Another way to find great babysitters is to be involved in helping the youth while volunteering at a church or school. You can scope out teens' personalities as you work with them. Once you find a great babysitter, be sure you pay them enough so they'll want to keep coming back. Always praise the things you see that they've done well. This will make them want to do it again the next time, and usually it will inspire them to work even harder!
Monday, March 23, 2015
Friday, March 20, 2015
Wednesday, March 18, 2015
Tuesday, March 17, 2015
Monday, March 16, 2015
Saturday, March 14, 2015
1. Find out the full story. If your child hints at being bullied, stop what you are doing and take the time to get the whole story. Find out if he is doing things to exacerbate the problem and aggrevate the bully's behavior. You need to get the whole picture in order to fix what is wrong.
2. Once you understand the situation, talk with your child's teacher. Teachers are usually committed to stop bullying, so they will be your ally. They can talk with the bully and his parents if necessary. It is never a child's responsibility to stop a bully problem. Only adults are equipped to stop a bully. Teachers need to be aware of what is happening, so they can foresee and prevent potential problems from happening.
3. Remove the child from the situation as best as possible. If he sits by the bully, have him move to the opposite end of the classroom. Teach your children to walk away from bullies and find a teacher. If cyber-bullying is the problem, help your children block the offenders from their phones and email, and teach them to stay away from sites the bullies go on.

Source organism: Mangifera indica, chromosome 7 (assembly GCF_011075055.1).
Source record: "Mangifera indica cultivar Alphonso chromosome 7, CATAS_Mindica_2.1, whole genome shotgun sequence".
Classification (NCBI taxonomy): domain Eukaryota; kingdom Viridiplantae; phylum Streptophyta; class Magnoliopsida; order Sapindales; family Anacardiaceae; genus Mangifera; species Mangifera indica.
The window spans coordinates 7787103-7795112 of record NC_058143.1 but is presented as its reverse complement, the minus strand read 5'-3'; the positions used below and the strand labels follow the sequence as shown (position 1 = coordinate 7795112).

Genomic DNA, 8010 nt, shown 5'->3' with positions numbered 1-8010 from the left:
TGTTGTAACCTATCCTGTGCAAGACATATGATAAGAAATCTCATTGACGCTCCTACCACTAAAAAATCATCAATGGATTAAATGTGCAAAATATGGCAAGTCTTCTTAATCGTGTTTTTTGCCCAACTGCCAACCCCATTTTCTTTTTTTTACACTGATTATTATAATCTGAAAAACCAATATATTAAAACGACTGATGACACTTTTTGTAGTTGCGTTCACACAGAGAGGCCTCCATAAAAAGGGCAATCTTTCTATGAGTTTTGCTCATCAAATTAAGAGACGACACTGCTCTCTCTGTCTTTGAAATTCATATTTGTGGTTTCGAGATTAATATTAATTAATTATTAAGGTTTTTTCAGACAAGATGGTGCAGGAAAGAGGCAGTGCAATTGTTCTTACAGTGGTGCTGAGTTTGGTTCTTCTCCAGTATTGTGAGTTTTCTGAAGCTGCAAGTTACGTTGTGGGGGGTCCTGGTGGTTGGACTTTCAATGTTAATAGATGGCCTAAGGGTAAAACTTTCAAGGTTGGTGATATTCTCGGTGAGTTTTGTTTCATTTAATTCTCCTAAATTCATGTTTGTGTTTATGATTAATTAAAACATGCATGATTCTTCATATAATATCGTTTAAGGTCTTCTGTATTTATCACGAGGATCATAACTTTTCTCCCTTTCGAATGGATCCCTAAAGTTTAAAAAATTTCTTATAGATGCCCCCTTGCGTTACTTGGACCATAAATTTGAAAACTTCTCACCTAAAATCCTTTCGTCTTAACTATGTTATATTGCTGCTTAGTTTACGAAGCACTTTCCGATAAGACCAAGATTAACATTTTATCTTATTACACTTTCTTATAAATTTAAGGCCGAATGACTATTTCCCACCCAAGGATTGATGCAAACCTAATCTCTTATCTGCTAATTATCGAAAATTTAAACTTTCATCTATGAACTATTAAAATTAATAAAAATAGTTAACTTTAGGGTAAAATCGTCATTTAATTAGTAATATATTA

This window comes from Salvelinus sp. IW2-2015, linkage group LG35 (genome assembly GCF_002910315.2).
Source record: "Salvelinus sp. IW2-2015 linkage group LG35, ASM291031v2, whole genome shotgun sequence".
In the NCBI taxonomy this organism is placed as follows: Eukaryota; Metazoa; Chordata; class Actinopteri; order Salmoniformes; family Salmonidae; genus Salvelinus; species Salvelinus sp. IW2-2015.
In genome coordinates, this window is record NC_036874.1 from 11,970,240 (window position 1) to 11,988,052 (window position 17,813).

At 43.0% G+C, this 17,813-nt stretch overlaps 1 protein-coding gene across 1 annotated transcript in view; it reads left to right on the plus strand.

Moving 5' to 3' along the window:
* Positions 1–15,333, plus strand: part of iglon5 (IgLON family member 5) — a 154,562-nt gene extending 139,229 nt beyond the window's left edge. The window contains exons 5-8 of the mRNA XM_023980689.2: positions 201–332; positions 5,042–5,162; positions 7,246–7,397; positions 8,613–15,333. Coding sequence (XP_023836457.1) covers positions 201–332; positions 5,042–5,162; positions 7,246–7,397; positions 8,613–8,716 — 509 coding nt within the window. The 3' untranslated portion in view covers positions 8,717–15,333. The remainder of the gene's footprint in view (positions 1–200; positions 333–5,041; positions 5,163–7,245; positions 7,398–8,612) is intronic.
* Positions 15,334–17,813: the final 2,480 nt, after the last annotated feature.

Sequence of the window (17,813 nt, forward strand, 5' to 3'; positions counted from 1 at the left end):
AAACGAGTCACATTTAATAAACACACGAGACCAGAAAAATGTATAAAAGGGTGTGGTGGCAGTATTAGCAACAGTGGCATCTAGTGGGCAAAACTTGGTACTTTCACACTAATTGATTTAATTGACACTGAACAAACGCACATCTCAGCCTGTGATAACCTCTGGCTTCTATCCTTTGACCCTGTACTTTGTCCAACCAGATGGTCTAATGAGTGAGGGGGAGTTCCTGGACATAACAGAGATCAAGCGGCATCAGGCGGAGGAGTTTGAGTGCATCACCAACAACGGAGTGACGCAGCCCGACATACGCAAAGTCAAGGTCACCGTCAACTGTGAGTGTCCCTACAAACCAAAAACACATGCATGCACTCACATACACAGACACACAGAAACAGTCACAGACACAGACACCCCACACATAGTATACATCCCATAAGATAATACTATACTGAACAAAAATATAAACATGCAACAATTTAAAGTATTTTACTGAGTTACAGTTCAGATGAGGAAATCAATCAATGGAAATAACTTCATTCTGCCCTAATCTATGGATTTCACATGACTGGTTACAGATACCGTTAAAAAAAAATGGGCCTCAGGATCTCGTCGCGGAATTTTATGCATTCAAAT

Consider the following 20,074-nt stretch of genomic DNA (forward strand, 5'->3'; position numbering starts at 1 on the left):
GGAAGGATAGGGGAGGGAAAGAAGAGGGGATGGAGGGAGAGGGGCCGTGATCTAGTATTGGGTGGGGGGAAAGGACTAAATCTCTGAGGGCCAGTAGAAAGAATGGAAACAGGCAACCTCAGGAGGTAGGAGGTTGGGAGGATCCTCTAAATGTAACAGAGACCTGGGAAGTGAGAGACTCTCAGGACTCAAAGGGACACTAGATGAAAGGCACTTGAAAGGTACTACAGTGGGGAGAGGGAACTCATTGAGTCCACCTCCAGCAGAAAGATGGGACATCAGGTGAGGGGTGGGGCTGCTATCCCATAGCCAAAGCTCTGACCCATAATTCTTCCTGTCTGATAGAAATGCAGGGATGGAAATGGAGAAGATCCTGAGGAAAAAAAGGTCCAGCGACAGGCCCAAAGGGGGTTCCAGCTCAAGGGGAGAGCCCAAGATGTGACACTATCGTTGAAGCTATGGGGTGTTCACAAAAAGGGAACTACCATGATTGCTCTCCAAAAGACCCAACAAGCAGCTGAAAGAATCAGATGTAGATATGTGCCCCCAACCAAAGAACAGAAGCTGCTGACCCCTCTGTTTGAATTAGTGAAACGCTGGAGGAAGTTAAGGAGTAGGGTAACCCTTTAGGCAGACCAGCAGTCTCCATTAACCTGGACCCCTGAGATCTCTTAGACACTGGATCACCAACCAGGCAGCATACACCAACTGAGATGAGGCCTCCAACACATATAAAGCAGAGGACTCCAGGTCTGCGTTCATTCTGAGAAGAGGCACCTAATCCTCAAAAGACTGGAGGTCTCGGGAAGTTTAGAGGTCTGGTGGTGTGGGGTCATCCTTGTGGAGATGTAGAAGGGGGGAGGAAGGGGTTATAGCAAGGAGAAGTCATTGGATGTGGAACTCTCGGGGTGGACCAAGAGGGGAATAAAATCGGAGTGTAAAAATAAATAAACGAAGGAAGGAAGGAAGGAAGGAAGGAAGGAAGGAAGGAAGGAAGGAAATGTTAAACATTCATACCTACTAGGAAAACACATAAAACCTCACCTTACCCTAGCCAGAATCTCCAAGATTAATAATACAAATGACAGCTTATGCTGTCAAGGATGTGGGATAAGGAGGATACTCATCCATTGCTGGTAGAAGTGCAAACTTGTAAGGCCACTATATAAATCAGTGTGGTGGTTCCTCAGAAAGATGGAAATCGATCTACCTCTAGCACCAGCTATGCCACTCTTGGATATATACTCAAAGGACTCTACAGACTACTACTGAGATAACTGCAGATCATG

4. Give your child skills. If they encounter a bully, help them know to remove themselves from the situation and report it to a teacher or parent right away. Help them not to do things that will not exacerbate the problem, such as needling the bully about a sore subject. Tell your child not to say mean things back to the bully, as it may escalate the problem. If they see others being bullied, they should tell a teacher right away.
5. Help them understand that it is not their fault. No child deserves to be bullied. Help them understand that it is not their character that invites bullying. Teach them that bullies usually have hard home lives and that they haven't learned to get their needs met appropriately. Tell your children to be kind, but to stay away from the bullying behavior.
6. Help your children have confidence and self-esteem through love at home and developing their talents. This way, mean words won't bother them so much. Help them know that mean things people say are never true, and that they can ignore and not believe the words a bully uses. This is a skill they will need to have for life...so it is important to teach and re-teach this principle.
Tuesday, March 10, 2015
Monday, March 9, 2015
Sunday, March 8, 2015
Saturday, March 7, 2015
Friday, March 6, 2015
1. Remember that their judgment isn't fully developed. Expect mistakes, and keep teaching. Don't criticize.
2. Try to see what they can become instead of what they are right now, especially if you are having trouble liking them at the moment.
3. Try not to look at them through the lens of fear, but through the lens of love and patience. You can pray for help with this. It works. You can also pray to see them through God's eyes. This helps you see their potential rather than their failings.
4. Spending time doing things together builds a bond and helps you see the good in your children.
5. Compliment them for the good things they do. Write down the things you love about them each night in a journal. This works as well as keeping a gratitude journal for keeping a positive perspective. Give them a kiss and hug each night and tell them you love them.